Ambitious social practice art exhibition in Chicago tackles myriad of topics from gun violence to defining “happiness” in the 48th ward
Samantha Hill, Great Migration, 2012
CHICAGO (Feb. 11, 2014)—Columbia College Chicago’s ambitious new exhibition, RISK: Empathy, Art and Social Practice, running Feb. 10 – April 26, presents a city-wide look at art as an agent for social change. The exhibition features more than 60 artworks and performances by established and emerging artists engaging in various political and social issues in Chicago.
“Chicago is renowned for being on the cutting edge of socially engaged art, and the artists involved in this exhibition are profoundly diverse in their practice and subjects,” said Neysa Page-Lieberman, co-curator of RISK and director of exhibition and performance spaces at Columbia College. “This has been an exciting challenge to present all together, but with the collaboration and support of partners across the city, RISK showcases some of the most influential artists working in this art form today.”
With support from the Joyce Foundation, the exhibition involves an unprecedented activation of more than 25 museums, galleries, schools, community centers, businesses and other non-traditional art spaces across Chicago, including the Museum of Contemporary Art, 6018North, Hyde Park Art Center, the Rebuild Foundation, and other organizations and institutions. In these settings, RISK asks artists and audiences alike to engage in a city-wide experience of dialogue and social cooperation exploring topics ranging from Chicago’s gun violence to defining “happiness” in the 48th ward.
RISK presents artwork at the vanguard of the social practice art movement and encompasses a wide breadth of contemporary issues. The recent rise of the movement can trace its roots back to the 1960s, yet today’s artworks are largely influenced by post-9/11, Occupy Wall Street, the Great Recession, the fight for marriage equality, immigration and other contemporary social issues.
“Social practice art challenges conventional notions of art ownership and the expectations of an object-oriented experience,” said Amy M. Mooney, co-curator of RISK and associate professor in Art + Design at Columbia College. “This exhibition invites viewer participation that reveals the reciprocal nature of the artistic process, hopefully leaving audiences with indelible marks on civic consciousness and political enfranchisement.”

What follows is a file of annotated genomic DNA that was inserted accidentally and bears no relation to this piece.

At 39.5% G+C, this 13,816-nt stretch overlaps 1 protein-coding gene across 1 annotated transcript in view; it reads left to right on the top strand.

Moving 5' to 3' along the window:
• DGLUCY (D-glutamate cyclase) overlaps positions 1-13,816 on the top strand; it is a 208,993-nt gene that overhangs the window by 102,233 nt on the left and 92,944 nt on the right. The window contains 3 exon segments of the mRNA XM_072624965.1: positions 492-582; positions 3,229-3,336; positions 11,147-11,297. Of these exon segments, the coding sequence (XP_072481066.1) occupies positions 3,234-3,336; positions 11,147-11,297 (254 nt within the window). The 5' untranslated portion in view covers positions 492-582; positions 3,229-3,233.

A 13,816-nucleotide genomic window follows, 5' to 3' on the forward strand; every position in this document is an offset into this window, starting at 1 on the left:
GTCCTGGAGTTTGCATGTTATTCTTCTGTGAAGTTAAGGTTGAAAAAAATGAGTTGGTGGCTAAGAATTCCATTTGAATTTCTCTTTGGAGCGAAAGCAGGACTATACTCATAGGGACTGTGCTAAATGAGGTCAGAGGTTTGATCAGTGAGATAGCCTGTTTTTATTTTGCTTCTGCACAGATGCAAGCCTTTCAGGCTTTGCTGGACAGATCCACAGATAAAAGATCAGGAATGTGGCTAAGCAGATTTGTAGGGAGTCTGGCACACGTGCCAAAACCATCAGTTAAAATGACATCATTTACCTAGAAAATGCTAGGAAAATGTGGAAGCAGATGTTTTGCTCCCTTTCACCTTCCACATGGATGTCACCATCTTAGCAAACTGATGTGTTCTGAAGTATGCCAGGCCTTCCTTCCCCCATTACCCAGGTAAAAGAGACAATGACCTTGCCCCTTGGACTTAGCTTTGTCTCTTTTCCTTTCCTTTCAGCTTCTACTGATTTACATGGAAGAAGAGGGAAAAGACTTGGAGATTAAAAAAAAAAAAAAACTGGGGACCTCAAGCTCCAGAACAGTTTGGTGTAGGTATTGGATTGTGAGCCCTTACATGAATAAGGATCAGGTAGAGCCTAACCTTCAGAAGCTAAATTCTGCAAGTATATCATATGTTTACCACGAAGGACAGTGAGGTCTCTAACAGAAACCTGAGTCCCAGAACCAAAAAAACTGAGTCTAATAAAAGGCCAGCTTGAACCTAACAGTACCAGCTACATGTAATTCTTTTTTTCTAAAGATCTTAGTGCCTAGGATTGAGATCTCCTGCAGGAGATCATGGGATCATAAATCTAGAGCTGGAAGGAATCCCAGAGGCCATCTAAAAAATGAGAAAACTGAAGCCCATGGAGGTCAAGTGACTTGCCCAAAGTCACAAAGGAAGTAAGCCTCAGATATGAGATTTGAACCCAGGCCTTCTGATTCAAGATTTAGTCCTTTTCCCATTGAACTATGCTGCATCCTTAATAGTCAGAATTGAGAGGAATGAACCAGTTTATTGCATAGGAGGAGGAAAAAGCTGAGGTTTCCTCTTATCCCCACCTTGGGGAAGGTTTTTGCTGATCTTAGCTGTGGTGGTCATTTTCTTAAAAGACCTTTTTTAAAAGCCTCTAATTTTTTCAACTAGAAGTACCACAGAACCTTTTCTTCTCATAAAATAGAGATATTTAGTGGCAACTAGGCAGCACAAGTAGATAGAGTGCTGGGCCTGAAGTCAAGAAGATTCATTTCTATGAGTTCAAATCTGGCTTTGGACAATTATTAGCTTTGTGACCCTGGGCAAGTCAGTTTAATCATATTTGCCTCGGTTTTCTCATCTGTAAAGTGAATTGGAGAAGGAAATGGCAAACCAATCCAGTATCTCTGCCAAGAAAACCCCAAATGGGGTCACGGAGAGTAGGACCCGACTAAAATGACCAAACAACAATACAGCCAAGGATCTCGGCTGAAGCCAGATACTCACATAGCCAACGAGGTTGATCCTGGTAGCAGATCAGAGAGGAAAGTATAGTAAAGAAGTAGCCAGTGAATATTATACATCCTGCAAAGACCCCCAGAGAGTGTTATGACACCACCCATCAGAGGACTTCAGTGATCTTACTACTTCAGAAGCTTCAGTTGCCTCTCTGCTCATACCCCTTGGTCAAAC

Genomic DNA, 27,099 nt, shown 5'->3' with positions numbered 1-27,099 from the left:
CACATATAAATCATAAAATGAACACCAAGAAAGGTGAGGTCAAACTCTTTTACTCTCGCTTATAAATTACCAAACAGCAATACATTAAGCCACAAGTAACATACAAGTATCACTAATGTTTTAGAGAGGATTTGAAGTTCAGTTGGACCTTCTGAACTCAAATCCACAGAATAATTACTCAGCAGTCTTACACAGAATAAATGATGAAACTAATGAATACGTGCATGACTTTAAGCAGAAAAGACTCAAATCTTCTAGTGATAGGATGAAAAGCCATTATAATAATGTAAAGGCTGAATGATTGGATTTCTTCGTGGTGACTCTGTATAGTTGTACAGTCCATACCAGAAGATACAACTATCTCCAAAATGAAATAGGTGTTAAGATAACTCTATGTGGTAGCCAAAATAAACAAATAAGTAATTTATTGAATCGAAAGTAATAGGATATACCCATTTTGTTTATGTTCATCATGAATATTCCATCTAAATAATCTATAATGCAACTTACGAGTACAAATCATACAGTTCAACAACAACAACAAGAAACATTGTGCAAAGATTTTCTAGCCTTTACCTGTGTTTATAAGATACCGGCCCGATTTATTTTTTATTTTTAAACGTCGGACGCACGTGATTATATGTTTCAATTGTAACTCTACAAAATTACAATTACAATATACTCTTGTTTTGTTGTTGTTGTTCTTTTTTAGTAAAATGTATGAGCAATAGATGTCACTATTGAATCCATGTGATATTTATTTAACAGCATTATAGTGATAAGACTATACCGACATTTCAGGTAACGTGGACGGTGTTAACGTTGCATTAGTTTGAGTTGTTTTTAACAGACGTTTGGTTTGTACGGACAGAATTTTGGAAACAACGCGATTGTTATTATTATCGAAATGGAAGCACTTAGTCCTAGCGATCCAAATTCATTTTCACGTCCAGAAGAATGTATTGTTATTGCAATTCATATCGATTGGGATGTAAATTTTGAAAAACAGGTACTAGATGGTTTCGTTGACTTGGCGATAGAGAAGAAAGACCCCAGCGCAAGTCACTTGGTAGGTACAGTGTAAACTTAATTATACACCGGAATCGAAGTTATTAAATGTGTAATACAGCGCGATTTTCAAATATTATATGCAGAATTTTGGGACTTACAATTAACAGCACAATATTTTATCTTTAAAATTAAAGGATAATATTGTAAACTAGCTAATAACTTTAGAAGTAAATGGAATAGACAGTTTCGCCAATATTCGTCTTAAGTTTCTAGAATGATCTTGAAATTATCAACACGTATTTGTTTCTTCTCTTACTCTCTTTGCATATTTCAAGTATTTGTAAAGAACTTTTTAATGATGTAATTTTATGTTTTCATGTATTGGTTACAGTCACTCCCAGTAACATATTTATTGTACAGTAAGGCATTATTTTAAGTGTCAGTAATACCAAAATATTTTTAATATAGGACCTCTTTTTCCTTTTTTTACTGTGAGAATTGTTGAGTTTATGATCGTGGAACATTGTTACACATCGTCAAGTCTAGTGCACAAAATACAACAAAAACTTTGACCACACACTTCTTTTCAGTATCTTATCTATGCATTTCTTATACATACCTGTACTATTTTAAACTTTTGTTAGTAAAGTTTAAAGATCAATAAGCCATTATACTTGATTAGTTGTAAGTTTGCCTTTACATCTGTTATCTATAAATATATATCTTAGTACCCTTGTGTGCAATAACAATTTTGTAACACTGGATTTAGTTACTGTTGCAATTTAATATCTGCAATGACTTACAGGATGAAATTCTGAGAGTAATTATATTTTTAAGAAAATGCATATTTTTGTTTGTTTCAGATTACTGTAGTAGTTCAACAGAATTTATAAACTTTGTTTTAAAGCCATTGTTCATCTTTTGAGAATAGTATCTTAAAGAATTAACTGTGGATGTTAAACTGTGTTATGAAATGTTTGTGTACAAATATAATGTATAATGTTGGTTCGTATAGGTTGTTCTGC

The exchange between artist and audience, and the unique storytelling projects that sometimes spend years in development, like Kirsten Leenar’s Not In Another Place, But This Place… (Happiness) has presented an ongoing challenge for some institutions presenting art conceived outside of traditional formats. Yet, in Chicago, community engagement has long played a central role in the city’s cultural scene. From art classes at the Hull House to the establishment of the South Side Community Art Center, art has been and continues to be viewed as a shared social experience.
The divergent practices of the artists in the exhibition also reflect the significant role that risk and empathy play in their work, encouraging audiences to take action in ways they may have never considered before. RISK is highly experimental, with uncertain outcomes on any given topic. For some artists, their installation could take an entirely different direction between the opening and closing of the show, all depending on the input and participation of audience.
In order to cover the breadth of issues the artists explore, the exhibition weaves together installations and performances throughout the city—from Hyde Park, Bronzeville and the South Loop to Albany Park, Edgewater and more.
Highlights of the exhibition include:
• Alberto Aguilar’s Lunch Room Expanse and A Personal Dinner Invitation: A Wedding to an Unknown Couple, the latter of which invites a real-life couple who responds to a Craigslist ad to have a wedding ceremony and celebration with 100 strangers invited by the artist.